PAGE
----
Michael Green, I Believe in Satan’s Downfall (Grand Rapids: Eerdmans, 1981), 20-1.

6 Responses to “Writing Satan out of the human story changes the story”

  1. Tom Harkins Says:

    Brent, I totally agree that writing out Satan would do substantial damage to not only the text of Scripture but Christian theology in general. I see Satan as part of God’s “direction by permission.” Although God is ultimately sovereign and has things “under control,” he allows his ultimate purposes to be accomplished through the exercise of free will on the part of his creatures (men and angels). Thus, God never sins, but he allows his creatures the option to choose to follow their own free wills and somehow weaves all that together to have history unfold in keeping with his purposes. Thus, Christ was “slain since the foundation of the world,” yet upon that event actually unfolding, this occurred because of the sins of Judas, the Jewish leaders, Pilate, etc. (And, in fact, Satan as well, in that he “entered into Judas,” as well as without a doubt his minions being hard at work also.)

    One key, I think, is that ultimately God places “restraints” on just how far Satan (or we) can go. Thus, with Job God told Satan, “This far and no further.” When Jesus was before Pilate, Jesus said Pilate could do nothing to him unless allowed (don’t recall the exact language). So, history is not simply some melee, but rather a history of free will “within constraints” placed by God, largely for the protection of his own, and also to guide history in the direction needed to fulfill God’s ultimate purposes. God never forces us to do something wrong, but he also does not let us do all the wrong we might otherwise choose to do (and so with Satan as well).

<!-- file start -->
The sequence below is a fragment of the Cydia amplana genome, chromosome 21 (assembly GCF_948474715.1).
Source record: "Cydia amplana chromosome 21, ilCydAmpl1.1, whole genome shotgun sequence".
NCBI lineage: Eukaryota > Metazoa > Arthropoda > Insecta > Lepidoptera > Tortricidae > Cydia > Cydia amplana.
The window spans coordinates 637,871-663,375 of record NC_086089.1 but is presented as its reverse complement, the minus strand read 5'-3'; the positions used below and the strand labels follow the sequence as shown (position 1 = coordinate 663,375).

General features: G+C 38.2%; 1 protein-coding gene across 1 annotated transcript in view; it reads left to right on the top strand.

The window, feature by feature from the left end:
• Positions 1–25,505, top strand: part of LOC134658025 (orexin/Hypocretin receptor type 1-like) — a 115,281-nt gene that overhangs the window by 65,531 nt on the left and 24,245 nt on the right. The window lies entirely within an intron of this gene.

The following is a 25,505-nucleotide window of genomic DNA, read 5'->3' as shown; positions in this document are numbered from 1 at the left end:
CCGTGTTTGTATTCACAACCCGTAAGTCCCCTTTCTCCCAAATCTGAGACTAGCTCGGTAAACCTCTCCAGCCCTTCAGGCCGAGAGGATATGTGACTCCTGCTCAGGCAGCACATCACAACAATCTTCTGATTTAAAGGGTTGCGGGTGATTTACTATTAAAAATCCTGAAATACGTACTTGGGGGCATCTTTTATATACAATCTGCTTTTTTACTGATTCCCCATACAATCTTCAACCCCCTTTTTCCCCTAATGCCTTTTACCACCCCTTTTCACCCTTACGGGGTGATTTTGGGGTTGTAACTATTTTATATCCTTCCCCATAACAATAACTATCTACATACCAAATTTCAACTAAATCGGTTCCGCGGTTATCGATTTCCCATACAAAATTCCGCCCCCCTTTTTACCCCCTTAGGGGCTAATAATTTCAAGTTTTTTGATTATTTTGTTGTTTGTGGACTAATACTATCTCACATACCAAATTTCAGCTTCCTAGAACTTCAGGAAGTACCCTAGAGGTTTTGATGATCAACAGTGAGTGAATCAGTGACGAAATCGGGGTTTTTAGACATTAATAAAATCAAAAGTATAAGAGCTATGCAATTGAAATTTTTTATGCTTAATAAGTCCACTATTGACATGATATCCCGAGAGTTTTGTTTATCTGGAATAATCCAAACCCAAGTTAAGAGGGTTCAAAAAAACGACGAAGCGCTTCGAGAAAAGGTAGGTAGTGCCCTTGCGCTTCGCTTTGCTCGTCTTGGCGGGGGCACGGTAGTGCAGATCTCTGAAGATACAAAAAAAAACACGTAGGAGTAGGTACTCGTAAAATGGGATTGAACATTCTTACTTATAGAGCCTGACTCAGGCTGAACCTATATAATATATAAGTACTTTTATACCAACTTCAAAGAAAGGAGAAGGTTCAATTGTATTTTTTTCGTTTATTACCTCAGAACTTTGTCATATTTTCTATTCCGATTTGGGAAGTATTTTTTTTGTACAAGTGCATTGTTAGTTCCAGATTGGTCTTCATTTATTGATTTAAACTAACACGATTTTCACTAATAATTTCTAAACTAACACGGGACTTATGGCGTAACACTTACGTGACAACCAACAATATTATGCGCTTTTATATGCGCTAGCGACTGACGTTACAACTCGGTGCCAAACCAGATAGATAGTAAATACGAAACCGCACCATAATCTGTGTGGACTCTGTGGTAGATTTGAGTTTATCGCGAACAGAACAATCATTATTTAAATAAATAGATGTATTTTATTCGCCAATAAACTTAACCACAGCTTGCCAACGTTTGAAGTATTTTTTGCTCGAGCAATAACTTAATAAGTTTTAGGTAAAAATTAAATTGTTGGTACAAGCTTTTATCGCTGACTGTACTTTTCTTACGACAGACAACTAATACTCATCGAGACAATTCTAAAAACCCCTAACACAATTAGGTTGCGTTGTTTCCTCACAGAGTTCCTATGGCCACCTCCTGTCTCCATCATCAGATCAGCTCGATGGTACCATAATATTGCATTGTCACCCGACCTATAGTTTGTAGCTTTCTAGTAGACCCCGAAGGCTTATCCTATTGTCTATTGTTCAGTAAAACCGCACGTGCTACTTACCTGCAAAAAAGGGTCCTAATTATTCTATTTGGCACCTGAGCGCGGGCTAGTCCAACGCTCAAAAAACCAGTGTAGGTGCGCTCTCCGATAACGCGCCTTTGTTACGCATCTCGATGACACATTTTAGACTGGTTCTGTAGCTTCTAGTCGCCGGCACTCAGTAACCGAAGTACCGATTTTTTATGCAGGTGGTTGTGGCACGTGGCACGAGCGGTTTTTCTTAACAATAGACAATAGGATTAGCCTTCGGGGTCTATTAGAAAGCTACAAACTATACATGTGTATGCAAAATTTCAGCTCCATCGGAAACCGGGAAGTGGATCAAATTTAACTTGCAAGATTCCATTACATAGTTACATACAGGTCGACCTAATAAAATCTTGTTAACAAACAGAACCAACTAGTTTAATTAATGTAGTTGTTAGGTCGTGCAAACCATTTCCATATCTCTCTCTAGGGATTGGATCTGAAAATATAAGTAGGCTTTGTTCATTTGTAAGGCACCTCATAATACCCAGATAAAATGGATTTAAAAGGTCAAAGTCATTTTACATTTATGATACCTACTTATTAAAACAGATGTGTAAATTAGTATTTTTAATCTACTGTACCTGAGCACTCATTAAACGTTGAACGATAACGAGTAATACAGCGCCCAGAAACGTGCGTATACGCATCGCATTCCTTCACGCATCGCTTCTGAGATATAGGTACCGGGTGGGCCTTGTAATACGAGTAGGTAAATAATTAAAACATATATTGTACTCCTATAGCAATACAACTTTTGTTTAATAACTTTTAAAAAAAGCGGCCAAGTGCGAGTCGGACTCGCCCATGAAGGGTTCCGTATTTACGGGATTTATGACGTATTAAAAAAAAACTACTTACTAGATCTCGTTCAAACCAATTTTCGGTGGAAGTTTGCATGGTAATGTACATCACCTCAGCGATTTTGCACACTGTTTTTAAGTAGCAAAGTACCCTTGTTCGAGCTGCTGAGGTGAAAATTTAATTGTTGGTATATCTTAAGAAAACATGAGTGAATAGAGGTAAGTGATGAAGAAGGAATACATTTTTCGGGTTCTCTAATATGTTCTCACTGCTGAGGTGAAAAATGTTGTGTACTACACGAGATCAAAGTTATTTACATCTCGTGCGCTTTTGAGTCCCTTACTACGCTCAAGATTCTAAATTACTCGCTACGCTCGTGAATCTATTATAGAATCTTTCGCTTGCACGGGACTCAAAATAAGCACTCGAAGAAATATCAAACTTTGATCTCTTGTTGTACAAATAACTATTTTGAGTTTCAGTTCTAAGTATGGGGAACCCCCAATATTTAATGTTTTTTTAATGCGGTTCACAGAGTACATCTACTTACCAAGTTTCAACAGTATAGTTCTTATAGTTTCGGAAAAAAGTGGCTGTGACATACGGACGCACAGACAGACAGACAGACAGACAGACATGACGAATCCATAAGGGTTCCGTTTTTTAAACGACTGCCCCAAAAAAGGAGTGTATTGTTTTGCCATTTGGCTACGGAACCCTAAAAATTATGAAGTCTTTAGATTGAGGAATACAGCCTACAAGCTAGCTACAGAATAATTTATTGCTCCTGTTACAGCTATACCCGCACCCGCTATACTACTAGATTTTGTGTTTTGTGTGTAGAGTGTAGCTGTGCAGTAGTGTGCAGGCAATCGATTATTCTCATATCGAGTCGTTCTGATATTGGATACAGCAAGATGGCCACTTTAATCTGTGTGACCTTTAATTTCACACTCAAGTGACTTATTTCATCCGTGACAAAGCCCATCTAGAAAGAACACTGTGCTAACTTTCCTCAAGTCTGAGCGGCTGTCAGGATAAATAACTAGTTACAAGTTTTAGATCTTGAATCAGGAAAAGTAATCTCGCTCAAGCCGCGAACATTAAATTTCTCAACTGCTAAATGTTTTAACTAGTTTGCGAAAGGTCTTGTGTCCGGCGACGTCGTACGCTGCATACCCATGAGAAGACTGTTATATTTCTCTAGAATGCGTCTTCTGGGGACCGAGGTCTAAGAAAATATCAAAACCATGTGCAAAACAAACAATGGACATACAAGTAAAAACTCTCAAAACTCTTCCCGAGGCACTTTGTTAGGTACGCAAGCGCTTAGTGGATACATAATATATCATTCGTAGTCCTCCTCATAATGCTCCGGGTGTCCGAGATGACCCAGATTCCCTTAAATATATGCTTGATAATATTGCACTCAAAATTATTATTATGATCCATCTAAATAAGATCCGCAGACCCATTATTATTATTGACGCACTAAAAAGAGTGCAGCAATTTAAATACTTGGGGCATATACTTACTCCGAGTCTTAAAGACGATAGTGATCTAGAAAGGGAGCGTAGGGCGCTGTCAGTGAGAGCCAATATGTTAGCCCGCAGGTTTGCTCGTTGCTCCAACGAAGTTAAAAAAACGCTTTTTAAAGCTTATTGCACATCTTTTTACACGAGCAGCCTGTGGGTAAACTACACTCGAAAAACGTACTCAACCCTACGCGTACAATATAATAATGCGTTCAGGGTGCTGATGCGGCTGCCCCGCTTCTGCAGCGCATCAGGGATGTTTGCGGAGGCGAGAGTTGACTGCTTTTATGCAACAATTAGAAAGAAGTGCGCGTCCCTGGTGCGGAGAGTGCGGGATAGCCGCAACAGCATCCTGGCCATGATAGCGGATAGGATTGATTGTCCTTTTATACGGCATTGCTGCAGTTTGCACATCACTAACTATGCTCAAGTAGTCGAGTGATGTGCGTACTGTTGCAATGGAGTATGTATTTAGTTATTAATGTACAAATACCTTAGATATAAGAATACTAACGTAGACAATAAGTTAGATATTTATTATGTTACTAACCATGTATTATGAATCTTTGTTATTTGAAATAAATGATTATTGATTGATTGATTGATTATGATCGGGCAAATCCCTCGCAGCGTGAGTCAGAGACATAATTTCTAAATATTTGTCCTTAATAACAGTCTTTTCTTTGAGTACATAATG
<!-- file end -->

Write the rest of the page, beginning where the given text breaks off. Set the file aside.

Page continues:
• brentwhite Says:

      Very well said, Tom. So do you go along with Michael Green (and others) when he allows room for Satan’s handiwork in natural disaster? That’s something I never really considered.

      • Tom Harkins Says:

        Yes, following the example with Job. I don’t think that I could go so far as to say it is ALWAYS Satan (God can “pour out his wrath” as may be appropriate, I think), but I certainly think many disasters, natural included, have a Satanic “agency” behind them (but, again, with God’s “allowance and constraint,” to accomplish God’s ultimate purposes). Satan is described as the “prince of the power of the air.”

      • brentwhite Says:

        I hear you. This is a huge breakthrough for me in my thinking: this solves an important problem in my mind about natural disasters. As for how God uses them—for wrath or punishment—I have less trouble.

      • brentwhite Says:

        It does seem illogical to say that Satan can play a role in influencing human affairs but not (other) natural events. Human beings are part of nature.

      • Tom Harkins Says:

        Right. Especially since many times it is “natural events” which “tempt us” to respond in certain “wrong” ways.